Think outside the box legally to avoid being confined to any specific path, says Robert Gold
Planning for the annual Toronto International Film Festival during the COVID-19 pandemic created an extra layer of complexity for Robert Gold – the sole lawyer at TIFF. To comply with pandemic restrictions in 2020 and again in 2021, the team at TIFF pivoted to create a hybrid festival with a mix of digital, virtual and in-person platforms, which included the rapid launch of the online viewing platform, Digital TIFF Bell Lightbox. Although the company had been exploring the idea of digital streaming platforms for many years, the process had to be accelerated to launch in the uncertain pandemic era.
“No two festivals are alike but there is a certain model that we follow that we spent a lot of time preparing, so when the pandemic hit, it threw a wrench in things,” says Gold, who holds the title of general counsel and director, legal and business affairs at TIFF. “In a matter of months, we launched Digital TIFF Bell Lightbox. There were a lot of legal challenges associated with starting up an entirely new branch of the organization, essentially.” Through the platform, viewers can rent and watch new releases and partner festival films on demand.
Transferring films to a digital platform meant that a different set of terms and conditions had to be created and considered for the various stakeholders, Gold says. Contracts had to be amended, and Gold also had to navigate terms and conditions for TIFF’s digital platform to ensure the company was in compliance with privacy requirements from the perspective of the audience.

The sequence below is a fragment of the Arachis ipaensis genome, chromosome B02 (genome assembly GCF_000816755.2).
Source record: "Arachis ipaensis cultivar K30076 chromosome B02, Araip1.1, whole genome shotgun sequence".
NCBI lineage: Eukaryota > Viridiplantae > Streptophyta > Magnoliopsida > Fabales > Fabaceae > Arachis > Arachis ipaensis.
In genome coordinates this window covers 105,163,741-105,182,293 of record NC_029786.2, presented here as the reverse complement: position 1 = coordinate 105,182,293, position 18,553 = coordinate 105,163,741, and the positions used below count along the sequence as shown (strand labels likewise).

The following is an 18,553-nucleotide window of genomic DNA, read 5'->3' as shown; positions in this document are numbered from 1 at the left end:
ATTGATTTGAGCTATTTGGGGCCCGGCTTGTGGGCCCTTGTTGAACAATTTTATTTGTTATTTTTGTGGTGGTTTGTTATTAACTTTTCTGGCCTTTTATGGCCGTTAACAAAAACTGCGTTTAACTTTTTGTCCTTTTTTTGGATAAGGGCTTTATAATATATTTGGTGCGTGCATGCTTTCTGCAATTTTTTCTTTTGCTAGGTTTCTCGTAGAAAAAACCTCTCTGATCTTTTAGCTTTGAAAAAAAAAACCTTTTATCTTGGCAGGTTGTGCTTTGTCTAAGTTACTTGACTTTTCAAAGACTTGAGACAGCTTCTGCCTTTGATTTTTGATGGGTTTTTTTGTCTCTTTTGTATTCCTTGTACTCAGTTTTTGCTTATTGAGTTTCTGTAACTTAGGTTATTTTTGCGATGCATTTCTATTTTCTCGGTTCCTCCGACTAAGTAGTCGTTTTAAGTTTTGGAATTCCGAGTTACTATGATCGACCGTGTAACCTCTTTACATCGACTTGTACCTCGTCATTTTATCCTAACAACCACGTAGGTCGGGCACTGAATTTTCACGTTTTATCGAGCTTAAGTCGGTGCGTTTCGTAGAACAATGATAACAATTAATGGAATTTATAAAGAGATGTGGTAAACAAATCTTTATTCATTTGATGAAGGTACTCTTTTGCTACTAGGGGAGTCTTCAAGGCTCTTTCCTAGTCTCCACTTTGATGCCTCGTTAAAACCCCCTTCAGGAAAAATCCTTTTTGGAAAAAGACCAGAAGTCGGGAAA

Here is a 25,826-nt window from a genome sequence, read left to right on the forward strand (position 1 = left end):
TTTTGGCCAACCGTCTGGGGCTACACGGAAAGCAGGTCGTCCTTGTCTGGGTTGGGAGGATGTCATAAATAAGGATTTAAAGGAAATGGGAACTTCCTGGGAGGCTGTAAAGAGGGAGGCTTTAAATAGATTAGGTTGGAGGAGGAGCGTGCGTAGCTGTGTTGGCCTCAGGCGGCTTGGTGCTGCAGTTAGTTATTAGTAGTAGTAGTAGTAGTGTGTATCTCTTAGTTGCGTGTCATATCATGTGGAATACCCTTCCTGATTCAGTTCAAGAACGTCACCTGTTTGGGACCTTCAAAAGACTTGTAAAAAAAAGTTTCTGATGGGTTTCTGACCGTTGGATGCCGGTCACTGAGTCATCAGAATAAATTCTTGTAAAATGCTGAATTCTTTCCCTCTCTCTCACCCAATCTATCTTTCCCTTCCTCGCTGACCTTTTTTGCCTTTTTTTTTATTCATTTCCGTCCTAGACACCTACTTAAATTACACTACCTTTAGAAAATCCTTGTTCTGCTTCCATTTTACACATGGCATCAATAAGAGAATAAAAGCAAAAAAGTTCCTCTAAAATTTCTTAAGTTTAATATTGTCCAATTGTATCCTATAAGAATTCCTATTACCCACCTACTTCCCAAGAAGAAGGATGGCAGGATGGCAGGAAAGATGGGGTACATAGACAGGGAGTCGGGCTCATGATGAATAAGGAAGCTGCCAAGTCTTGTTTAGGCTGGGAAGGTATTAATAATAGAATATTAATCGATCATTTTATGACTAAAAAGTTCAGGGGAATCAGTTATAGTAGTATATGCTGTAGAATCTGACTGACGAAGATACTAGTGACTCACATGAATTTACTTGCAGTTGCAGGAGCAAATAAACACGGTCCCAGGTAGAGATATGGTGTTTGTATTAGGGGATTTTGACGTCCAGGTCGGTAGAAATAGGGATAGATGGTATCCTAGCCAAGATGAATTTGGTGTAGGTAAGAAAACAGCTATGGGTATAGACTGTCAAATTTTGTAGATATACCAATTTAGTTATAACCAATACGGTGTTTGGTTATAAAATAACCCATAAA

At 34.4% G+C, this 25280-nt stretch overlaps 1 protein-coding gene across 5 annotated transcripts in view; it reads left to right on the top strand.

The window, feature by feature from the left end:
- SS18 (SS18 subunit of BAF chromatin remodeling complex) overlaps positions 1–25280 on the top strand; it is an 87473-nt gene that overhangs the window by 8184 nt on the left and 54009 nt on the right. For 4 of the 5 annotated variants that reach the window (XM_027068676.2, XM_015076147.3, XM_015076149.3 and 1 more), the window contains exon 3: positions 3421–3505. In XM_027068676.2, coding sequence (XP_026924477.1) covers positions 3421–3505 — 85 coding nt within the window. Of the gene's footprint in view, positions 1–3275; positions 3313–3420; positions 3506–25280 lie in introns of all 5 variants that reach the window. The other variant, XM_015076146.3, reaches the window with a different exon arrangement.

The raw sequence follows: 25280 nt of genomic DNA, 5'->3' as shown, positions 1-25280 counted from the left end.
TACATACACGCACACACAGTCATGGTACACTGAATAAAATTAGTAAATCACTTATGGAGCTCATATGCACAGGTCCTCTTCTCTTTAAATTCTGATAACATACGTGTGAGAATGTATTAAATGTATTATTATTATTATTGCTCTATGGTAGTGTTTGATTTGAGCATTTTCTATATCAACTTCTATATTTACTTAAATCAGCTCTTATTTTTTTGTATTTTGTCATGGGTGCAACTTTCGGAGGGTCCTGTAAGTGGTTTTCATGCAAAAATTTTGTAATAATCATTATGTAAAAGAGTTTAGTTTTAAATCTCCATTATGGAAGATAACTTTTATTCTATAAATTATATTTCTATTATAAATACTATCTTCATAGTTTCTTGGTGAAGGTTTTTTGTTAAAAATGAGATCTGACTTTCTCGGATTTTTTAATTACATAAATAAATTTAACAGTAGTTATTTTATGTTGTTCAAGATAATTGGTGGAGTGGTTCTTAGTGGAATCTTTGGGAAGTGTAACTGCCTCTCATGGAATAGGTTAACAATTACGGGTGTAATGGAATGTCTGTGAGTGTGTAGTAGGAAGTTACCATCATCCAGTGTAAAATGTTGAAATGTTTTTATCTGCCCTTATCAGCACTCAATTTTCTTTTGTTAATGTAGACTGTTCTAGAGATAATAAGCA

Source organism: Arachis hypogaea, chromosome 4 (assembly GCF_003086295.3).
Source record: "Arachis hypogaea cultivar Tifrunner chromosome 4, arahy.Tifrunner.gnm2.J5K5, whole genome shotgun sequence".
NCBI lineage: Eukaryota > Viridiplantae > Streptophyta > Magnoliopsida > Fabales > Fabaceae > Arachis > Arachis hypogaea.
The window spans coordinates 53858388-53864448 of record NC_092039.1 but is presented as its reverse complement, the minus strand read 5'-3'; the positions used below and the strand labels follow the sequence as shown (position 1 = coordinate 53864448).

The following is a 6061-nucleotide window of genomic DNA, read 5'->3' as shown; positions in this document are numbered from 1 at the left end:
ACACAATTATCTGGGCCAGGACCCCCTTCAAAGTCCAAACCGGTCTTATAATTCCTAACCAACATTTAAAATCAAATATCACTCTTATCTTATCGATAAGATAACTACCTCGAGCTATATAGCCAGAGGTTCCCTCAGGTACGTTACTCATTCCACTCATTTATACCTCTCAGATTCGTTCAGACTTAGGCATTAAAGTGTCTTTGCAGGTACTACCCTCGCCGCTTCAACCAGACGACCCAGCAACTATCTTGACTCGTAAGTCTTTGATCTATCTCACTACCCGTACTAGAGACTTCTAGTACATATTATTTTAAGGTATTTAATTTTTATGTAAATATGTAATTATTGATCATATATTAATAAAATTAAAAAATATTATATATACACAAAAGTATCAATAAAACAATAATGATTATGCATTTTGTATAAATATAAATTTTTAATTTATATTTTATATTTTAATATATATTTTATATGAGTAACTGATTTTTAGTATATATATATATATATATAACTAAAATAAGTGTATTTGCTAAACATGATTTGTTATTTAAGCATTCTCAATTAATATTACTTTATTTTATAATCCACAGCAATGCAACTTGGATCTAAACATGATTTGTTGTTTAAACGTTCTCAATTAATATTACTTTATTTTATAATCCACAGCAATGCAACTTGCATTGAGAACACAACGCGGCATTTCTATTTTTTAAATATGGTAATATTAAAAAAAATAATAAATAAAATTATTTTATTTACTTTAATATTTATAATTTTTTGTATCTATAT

“It’s a very different world now with people logging in from home instead of walking into theatres, especially because we opened up the platform to anybody in Canada,” says Gold, who has been with TIFF for six years. He previously worked in-house at Entertainment One.
As TIFF’s only lawyer, Gold is a part of the management team, and he works closely with all directors and heads of other departments to ensure their needs are met and that they understand the legal implications of any project they are undertaking. This meant pivoting to virtual meetings during the pandemic.
“I’m really happy to take the time to sit down and explain the legal side of things to people who might otherwise not be exposed to it. That’s one of the things I really enjoy the most,” says Gold.
As TIFF is a charity, Gold aims to manage his department in the most cost-effective way possible by coming up with internal processes and managing legal matters efficiently in-house without the use of elaborate technology. He also engages external counsel partners for specific matters as needed.
Fasken has been TIFF’s firm of choice for many years as they have a deep understanding of the needs of the organization, Gold says.
“There are situations where I’m really looking to bounce an idea off of someone, so a 20-minute phone conversation is all I need. I don’t always need a student to spend a million hours putting together a memo, but in other situations if something is really out of my wheelhouse then I really do want the full level of expertise,” says Gold. “It’s really important to have a firm that takes the time to really consider what our needs are in each situation.”
Gold is preparing for 2022 with an open mind as the pandemic situation remains unclear.
“Don’t assume anything, and make sure that you’re continuing to be nimble,” he advises. “That often involves thinking outside the box to make sure that we’re not confined to any specific path.”